This article is part of the Financial Times free schools access programme. Details/registration here.

It is an edited version of the winning entry for the Royal Economics Society’s Young Economist of the Year competition run in conjunction with the FT, written by Marc Kadir, Manchester Grammar School

Covid-19 has resulted in drastic economic and social changes globally. Amid news of billionaires’ wealth rising by 27.5 per cent to $10.2tn during the pandemic, it is reasonable to assume that - in line with the pattern after previous pandemics - economic inequality has increased. To assess the true extent and areas in which this has taken place requires an analysis of its impacts on generational, gender and racial inequality internationally.

A key feature of the pandemic’s impact was sectoral shutdowns and alterations to the way in which people worked. The direct short-term effects are among workers employed in the areas affected, who are disproportionately female, young and low-paid. Those under the age of 25 are twice as likely to work in a sector that closed than those who are older.

This implies an exacerbation in the generational divide, because young people overwhelmingly worked in sectors such as hospitality and retail that were shut, and bore the brunt of the reduction in income.

There has been a clear increase in economic gender inequality, with women a third more likely than men to have quit or lost their job in the UK during the pandemic. The data shows that this is largely a result of the behaviour of mothers, and has increased the gender imbalance in income distribution.

There were also significant disparities between the effects of Covid-19 on members of differing socio-economic groups. People in the bottom 10 per cent of earners accounted for around 30 per cent of those who lost their jobs.

These disparities are reflected at different educational levels. Those with higher levels of education and earnings were more likely to be in office-based employment and able to work from home with little disruption. Those with a degree were around 94 per cent more likely to be able to work from home, further exacerbating income disparities between rich and poor.

Those of Pakistani, Bangladeshi or black ethnicity were less likely to remain in employment, so ethnic economic inequality is further exacerbated. While these trends are specific to the UK, similar patterns existed elsewhere, with different groups enduring a disproportionate impact.

It is possible that these effects are simply the result of short-term pandemic-related fluctuations, which will be largely inconsequential in the long term as sectors reopen and economic activity resumes.

In fact, during the initial stages of lockdown, the incomes of some low-wage workers in the US increased as a result of stimulus measures worth around 13 per cent of GDP. This reduced income inequality, suggesting that Covid-19 would not necessarily result in a more unequal world.

However, as these income-support programmes are phased out and public services are cut, poorer households will be disproportionately affected by a larger reduction in their household income and an increase in inequality.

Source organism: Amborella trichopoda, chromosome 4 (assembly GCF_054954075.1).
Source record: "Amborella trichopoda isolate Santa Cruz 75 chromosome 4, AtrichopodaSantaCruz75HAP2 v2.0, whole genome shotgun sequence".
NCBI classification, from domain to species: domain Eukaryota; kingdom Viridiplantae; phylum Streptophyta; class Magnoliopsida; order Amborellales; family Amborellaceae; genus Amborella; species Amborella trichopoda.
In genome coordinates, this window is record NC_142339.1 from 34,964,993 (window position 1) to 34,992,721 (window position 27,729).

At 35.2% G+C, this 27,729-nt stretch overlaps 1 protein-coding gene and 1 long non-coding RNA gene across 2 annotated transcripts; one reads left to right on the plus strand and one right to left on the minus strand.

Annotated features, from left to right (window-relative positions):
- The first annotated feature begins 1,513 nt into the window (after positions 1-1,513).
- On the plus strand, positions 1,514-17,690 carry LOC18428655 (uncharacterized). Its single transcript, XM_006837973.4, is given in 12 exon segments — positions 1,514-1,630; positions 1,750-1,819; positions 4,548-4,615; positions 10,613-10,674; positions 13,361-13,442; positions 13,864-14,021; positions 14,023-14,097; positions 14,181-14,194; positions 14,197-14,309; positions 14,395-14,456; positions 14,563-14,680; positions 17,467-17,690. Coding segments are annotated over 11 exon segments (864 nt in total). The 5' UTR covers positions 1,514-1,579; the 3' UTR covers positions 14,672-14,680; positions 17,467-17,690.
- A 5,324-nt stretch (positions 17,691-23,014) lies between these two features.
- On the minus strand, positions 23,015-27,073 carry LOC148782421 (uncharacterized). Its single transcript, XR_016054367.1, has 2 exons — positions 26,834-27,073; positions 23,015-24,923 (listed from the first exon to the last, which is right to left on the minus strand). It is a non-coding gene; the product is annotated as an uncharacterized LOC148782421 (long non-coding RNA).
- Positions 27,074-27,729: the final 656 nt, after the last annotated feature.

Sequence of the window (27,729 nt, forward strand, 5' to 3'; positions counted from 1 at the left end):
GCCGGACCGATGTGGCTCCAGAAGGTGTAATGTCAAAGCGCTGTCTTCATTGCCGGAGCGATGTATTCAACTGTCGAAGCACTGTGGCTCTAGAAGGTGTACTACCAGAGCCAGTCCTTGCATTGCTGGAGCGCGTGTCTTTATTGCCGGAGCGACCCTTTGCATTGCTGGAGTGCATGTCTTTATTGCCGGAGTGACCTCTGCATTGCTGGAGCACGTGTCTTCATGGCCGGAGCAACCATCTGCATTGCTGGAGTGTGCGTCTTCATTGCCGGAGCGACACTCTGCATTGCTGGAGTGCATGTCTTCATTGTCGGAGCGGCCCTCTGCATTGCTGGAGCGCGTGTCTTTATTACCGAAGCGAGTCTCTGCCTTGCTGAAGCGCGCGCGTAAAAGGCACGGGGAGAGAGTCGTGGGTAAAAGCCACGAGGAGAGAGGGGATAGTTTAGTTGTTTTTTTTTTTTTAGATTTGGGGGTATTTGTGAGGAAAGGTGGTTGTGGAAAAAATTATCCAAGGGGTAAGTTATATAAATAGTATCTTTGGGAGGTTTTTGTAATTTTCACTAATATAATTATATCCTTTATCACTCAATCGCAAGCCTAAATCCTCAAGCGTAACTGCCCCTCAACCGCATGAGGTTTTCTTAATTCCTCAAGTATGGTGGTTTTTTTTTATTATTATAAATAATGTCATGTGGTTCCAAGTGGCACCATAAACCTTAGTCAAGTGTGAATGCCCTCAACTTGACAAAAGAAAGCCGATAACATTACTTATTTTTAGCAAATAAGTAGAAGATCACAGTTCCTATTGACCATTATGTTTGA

Projections by the World Bank estimate up to 150m additional people will fall into ‘extreme poverty’ worldwide, suggesting that the measures implemented to prevent an economic disaster are insufficient to ameliorate poverty.

Covid-19 has caused great disruption to education. While the pandemic has interfered with almost all children’s schooling, there has been significant inequality between those from richer families and their less affluent peers.

It has been estimated that the learning loss incurred during 2020 will result in each pupil’s subsequent income being reduced by 3 per cent. Yet those from disadvantaged backgrounds, who lack the support or technology to participate in remote study, may see reductions of up to 5 per cent. It is clear that the stark educational differences the pandemic has caused will result in greater economic inequality between children of differing backgrounds.

Covid-19 will also have a profound impact on global inequality. A very modest share of immunisations has been in African countries. This vaccine inequality will limit poorer nations’ ability to conduct economic activity, remaining bounded by health restrictions while richer nations operate close to normal levels. As a result, wages will remain depressed and recovery will be sluggish, exacerbating global inequalities.

Such a view is disputed by Angus Deaton, who claims that international inequality has decreased as a result of the pandemic, with rich countries experiencing more deaths per capita than poor countries. Nations with a greater number of deaths saw greater declines in income, so per capita income fell by more in higher-income countries, resulting in a reduction in international income inequality.

However, such a view is unconvincing. The greater speed with which richer nations will be able to reopen, combined with the fact that the 60m people in the world’s poorest 74 countries will be pushed into extreme poverty, suggests that global inequality will increase.

Overall, it is clear that the legacy of coronavirus will be a more unequal world. Within nations, many pre-existing inequalities have been greatly exacerbated, and internationally, richer nations are projected to have a comparatively rapid and thorough recovery.

Get alerts on FT Schools when a new story is published

Copyright The Financial Times Limited 2022. All rights reserved.
Reuse this content (opens in new window) CommentsJump to comments section